©2019 by SGH Dental Office.

Scarborough General Hospital
3030 Lawrence Ave East, Suite 104
Scarborough, Toronto, ON

M1P 2T7

Kids & Teeth

When should children first see Dr. Ing?

Dr. Ing will see children starting at age 3 years of age.  Parents should accompany young children in to the exam room.  Usually by the time children are 5 years old, or in senior kindergarten, they can sit for the dental exam by themselves.

What should I use to clean my baby's teeth? 
A toothbrush or washcloth will remove plaque bacteria that can lead to decay. Any soft-bristled toothbrush with a small head, preferably one designed specifically for infants, should be used at least once a day at bedtime.

Are baby teeth important? 
Primary, or "baby," teeth are important for many reasons. They help children speak clearly and chew naturally, and facilitate in forming a path that permanent teeth can follow when they are ready to erupt.  If baby teeth are compromised, children might experience pain with cavities, and later have crooked teeth.

What should I do if my child has a toothache? 
First, rinse the irritated area with warm salt water and place a cold compress on the face if it is swollen. Give tylenol syrup for pain.  (Do NOT place aspirin on the teeth or gums). Finally, see a dentist as soon as possible.

Are thumbsucking and pacifier habits harmful for a child's teeth? 
Thumb and pacifier sucking will usually only be a problem if it goes on past 3 years of age. Most children stop these habits on their own, but if they are still sucking their thumbs or fingers past the age of three, a mouth appliance may be recommended by your dentist.

How can I prevent tooth decay caused by nursing? 
Avoid nursing children to sleep or putting anything other than water in their bed-time bottle. Also, learn the proper way to brush and floss your child's teeth.

How do I make my child's diet safe for his teeth? 
Make sure your child has a balanced diet, including one serving each of: fruits and vegetables, breads and cereals, milk and dairy products, and meat fish and eggs. Limiting the servings of sugars and starches will also aid in protecting your child's teeth from decay.

How do dental sealants work? 
Sealants work by filling in the crevasses on the chewing surfaces of the teeth. This shuts out food particles that could get caught in the teeth, causing cavities. The application is fast and comfortable and can effectively protect teeth for many years.  Dr. Ing suggests using sealants at about 7 years of age.

How often does my child need to see the dentist? 
A check-up every six months is recommended in order prevent cavities and other dental problems. However, your dentist can tell you when and how often your child should visit based on their personal oral health.

Toothpaste: when to start and how much to use?

This point is somewhat controversial.  Some suggest brushing in the first year of life.  Other dentists worry that if the child does not know how to rinse and spit out the toothpaste the fluroide may cause white spots (flurosis) on the incisors.  Usually by age 3-4 yo children know how to spit out and not swallow excess toothpaste after brushing.  Parents should assist their child when brushing teeth, and use at most a "pea size" amount of toothpaste.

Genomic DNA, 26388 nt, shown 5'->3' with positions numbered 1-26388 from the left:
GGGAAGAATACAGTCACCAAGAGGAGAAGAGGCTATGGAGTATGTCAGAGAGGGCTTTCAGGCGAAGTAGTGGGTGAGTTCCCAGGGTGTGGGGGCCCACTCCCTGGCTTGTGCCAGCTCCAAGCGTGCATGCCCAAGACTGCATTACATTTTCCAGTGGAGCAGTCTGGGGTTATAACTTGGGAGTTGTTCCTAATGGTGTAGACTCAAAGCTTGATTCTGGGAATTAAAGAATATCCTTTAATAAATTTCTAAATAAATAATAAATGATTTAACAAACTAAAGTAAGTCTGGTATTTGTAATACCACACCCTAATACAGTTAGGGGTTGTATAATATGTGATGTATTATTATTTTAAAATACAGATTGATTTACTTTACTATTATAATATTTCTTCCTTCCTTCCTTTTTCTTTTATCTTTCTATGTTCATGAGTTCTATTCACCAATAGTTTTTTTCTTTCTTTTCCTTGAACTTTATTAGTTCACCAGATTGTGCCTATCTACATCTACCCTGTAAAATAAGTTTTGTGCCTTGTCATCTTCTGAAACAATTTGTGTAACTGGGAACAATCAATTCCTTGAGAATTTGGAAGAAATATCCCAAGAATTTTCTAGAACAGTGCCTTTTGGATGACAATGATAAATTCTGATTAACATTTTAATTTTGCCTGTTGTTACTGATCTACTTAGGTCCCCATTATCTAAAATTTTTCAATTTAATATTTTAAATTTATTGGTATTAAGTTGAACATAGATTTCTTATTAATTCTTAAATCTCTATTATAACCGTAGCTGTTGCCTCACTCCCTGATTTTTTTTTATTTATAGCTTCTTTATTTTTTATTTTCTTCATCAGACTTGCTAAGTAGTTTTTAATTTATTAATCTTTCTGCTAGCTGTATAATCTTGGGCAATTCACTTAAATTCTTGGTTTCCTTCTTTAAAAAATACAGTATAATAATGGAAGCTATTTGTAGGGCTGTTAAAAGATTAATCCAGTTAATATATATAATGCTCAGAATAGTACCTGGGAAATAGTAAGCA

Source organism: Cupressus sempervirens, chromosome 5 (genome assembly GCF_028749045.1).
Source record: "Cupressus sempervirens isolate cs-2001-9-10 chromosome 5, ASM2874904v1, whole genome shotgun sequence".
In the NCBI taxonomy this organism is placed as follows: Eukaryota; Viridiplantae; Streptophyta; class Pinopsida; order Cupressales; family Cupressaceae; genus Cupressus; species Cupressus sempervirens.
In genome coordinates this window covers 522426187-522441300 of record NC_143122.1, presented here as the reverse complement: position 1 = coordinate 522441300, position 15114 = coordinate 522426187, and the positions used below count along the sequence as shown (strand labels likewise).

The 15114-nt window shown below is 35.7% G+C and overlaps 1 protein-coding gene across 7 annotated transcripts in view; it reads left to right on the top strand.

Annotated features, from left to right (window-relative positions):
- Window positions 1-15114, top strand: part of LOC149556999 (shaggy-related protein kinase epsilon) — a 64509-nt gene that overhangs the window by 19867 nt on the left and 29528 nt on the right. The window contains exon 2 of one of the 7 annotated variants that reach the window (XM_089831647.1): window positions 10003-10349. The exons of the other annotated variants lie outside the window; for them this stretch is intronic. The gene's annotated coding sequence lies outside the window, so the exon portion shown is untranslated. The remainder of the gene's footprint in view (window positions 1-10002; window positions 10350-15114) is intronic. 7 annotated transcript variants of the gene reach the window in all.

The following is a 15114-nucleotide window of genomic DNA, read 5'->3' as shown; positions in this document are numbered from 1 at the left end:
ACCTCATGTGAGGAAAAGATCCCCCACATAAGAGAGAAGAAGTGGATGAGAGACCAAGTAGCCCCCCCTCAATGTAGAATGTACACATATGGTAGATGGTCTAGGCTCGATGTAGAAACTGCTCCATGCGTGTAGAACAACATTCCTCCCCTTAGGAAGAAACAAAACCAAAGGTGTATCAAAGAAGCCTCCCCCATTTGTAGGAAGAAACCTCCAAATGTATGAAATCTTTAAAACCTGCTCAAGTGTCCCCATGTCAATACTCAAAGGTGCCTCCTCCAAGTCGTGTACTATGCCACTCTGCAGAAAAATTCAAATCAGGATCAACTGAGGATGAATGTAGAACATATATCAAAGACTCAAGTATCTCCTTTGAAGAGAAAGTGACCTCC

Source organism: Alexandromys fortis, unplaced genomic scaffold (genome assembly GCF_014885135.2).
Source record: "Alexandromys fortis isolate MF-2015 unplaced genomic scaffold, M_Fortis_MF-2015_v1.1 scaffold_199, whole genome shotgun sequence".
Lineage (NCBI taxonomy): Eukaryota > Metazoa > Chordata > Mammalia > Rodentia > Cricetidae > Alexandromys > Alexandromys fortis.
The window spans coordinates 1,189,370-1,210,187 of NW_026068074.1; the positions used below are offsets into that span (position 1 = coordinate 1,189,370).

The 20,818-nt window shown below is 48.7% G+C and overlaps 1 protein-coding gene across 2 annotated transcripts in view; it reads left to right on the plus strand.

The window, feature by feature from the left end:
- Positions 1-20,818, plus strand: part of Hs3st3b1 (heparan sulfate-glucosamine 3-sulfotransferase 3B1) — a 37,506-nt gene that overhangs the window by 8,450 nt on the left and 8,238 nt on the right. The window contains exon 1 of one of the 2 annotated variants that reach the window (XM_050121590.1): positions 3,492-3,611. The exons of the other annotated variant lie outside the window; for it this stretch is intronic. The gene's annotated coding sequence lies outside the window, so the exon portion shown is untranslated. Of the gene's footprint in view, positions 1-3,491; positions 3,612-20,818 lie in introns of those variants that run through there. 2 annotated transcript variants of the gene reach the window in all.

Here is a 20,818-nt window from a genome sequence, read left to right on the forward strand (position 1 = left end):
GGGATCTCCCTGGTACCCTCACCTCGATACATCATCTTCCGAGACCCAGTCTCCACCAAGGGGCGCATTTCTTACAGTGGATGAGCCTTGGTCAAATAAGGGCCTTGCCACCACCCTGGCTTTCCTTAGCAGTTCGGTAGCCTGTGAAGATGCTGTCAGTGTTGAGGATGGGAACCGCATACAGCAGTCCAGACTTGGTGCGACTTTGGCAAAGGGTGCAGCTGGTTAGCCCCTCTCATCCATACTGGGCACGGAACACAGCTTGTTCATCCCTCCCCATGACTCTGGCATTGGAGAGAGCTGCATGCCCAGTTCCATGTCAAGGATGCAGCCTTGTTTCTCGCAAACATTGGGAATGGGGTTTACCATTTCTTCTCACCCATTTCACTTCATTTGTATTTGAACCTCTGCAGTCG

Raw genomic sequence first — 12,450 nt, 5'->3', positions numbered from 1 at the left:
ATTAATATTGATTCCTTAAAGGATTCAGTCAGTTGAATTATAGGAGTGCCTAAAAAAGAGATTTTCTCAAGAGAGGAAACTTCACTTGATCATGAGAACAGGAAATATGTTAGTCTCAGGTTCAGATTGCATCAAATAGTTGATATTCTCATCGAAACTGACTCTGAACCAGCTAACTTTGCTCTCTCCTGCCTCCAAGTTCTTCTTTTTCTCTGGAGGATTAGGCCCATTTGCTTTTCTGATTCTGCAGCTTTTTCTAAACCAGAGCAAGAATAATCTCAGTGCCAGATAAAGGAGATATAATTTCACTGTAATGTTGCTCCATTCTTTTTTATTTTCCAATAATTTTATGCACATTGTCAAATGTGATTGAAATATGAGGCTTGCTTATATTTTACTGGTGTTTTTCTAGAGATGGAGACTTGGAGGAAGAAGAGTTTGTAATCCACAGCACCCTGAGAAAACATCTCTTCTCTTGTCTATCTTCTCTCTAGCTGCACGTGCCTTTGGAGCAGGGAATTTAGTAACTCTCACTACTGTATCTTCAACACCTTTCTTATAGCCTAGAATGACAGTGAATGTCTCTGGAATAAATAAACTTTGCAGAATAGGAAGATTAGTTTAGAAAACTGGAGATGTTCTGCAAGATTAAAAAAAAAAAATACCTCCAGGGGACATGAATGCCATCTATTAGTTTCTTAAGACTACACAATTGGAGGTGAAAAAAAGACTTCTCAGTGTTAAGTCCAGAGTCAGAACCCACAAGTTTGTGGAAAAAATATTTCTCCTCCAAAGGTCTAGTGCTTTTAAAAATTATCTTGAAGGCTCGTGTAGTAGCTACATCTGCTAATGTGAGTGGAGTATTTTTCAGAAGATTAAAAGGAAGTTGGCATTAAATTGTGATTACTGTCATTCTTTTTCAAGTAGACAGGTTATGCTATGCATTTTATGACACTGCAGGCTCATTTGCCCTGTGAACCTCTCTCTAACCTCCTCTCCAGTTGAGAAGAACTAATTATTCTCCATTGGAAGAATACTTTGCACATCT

How safe are dental X-rays? 
There is very little risk in dental X-rays. Dentists are especially careful to limit the amount of radiation to which children are exposed. Lead aprons and high-speed film are used to ensure safety and minimize the amount of radiation.

How can parents help prevent tooth decay? 
Parents should take their children to the dentist regularly, beginning with the eruption of the first tooth. Then, the dentist can recommend a specific program of brushing, flossing, and other treatments for parents to supervise and teach to their children. These home treatments, when added to regular dental visits and a balanced diet, will help give your child a lifetime of healthy habits.

What can I do to protect my child's teeth during sports? 
Soft plastic mouthguards can be used to protect a child's teeth, lips, cheeks and gums from sport related injuries. A custom-fitted mouthguard can be developed by the dental office, and will protect your child from injuries to the teeth, face and even provide protection from head injury / concussion.

 

What should I do if my child falls and knocks out a permanent tooth? 
The most important thing to do is to remain calm. Then find the tooth. Hold it by the crown rather than the root and try to reinsert it in the socket. If that is not possible, put the tooth in a glass of milk and take your child and the glass immediately to the dentist.

Make sure to check with your dentist!

This website contains useful general guidelines, but the information may not apply to your particular problem.  Make an appointment with your dentist or Dr. Ing for further clarification.  Be smart!  There is no substitute for an office visit with a detailed dental examination.